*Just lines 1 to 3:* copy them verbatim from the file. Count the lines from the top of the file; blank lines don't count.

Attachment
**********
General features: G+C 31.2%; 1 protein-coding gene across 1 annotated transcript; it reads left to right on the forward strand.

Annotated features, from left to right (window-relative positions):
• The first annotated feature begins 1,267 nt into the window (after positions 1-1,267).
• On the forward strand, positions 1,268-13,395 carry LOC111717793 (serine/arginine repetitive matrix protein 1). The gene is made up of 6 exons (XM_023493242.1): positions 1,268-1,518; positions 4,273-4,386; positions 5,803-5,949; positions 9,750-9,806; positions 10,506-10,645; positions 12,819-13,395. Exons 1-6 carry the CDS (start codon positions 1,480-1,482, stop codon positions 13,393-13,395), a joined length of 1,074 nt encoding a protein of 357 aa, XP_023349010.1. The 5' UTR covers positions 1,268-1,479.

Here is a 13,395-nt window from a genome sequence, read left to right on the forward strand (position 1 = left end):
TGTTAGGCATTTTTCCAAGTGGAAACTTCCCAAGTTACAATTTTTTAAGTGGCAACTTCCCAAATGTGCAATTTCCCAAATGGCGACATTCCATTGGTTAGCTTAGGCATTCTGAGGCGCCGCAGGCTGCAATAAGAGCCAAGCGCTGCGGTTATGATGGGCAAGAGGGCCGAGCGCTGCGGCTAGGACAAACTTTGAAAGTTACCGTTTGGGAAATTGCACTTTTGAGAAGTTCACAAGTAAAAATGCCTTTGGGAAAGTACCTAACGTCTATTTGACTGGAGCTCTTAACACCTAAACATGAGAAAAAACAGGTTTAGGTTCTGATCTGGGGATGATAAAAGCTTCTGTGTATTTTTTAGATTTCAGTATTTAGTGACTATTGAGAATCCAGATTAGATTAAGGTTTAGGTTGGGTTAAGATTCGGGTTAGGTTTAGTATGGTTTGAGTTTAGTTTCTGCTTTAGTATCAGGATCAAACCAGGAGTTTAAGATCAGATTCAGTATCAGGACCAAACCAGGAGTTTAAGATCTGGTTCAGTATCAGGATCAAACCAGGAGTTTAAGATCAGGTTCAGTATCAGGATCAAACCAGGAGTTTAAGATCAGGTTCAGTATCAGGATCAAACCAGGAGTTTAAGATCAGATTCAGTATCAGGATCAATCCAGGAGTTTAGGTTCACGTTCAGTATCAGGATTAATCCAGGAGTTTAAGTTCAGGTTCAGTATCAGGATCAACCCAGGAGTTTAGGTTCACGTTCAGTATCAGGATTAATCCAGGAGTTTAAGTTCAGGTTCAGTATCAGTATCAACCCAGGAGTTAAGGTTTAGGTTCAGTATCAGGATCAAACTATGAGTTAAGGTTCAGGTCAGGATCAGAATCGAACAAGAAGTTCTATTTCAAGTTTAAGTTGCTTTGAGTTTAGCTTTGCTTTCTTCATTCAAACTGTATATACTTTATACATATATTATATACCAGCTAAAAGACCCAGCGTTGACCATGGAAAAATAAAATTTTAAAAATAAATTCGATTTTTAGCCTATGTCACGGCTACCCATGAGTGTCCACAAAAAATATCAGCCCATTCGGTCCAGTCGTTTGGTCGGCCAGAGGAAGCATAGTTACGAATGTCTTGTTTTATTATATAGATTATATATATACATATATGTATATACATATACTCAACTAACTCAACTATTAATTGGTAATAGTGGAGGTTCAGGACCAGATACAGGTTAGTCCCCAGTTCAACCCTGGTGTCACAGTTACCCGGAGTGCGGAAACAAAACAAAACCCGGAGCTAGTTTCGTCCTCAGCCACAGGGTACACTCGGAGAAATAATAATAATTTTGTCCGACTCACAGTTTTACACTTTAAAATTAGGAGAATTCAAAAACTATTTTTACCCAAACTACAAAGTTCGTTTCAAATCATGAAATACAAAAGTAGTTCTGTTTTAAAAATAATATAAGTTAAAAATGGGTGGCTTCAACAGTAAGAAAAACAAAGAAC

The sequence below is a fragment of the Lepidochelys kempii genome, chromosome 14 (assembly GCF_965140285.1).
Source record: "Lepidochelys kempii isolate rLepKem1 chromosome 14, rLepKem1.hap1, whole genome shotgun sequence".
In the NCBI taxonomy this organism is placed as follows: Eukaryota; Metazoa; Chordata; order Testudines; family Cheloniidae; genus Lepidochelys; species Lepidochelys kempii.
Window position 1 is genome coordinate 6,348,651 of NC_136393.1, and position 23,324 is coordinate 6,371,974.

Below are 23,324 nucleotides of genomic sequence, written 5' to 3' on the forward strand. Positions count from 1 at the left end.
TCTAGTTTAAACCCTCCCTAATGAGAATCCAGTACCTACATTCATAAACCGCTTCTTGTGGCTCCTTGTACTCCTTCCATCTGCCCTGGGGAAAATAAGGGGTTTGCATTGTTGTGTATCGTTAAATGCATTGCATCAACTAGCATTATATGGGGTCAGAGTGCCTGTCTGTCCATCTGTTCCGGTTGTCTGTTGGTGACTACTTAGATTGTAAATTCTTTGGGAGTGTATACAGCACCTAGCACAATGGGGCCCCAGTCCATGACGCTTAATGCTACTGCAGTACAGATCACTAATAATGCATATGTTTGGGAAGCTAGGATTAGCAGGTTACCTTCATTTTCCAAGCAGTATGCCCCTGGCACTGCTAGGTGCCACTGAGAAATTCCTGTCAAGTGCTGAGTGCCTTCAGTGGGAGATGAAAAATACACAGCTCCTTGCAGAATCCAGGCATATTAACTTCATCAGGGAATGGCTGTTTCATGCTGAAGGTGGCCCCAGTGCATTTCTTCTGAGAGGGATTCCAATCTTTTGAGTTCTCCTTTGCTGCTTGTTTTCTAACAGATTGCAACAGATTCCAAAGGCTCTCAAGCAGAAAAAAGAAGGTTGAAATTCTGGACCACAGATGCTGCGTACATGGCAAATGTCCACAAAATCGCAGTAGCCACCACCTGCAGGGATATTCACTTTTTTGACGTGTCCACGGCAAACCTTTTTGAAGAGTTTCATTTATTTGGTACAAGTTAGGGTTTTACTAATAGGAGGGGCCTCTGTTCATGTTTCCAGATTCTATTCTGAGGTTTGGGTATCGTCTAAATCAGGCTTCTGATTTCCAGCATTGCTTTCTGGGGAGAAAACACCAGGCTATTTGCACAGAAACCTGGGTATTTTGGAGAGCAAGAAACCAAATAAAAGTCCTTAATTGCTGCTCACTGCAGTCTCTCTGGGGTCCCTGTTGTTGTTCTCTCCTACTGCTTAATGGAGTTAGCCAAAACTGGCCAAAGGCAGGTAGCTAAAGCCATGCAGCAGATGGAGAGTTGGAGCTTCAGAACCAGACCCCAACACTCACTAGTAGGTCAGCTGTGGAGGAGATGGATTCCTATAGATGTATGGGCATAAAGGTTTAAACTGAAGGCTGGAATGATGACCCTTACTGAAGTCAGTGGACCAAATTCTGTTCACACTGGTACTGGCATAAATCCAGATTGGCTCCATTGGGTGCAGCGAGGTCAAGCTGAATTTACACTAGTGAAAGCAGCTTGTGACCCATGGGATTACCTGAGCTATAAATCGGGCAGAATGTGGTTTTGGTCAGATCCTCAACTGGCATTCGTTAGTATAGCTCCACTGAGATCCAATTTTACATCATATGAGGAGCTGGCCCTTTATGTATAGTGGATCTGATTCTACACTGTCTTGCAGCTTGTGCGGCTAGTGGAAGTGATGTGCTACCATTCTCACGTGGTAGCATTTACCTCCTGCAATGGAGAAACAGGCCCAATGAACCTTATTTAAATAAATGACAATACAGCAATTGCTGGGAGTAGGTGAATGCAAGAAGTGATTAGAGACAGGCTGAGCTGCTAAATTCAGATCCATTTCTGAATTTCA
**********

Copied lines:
General features: G+C 31.2%; 1 protein-coding gene across 1 annotated transcript; it reads left to right on the forward strand.

Annotated features, from left to right (window-relative positions):
• The first annotated feature begins 1,267 nt into the window (after positions 1-1,267).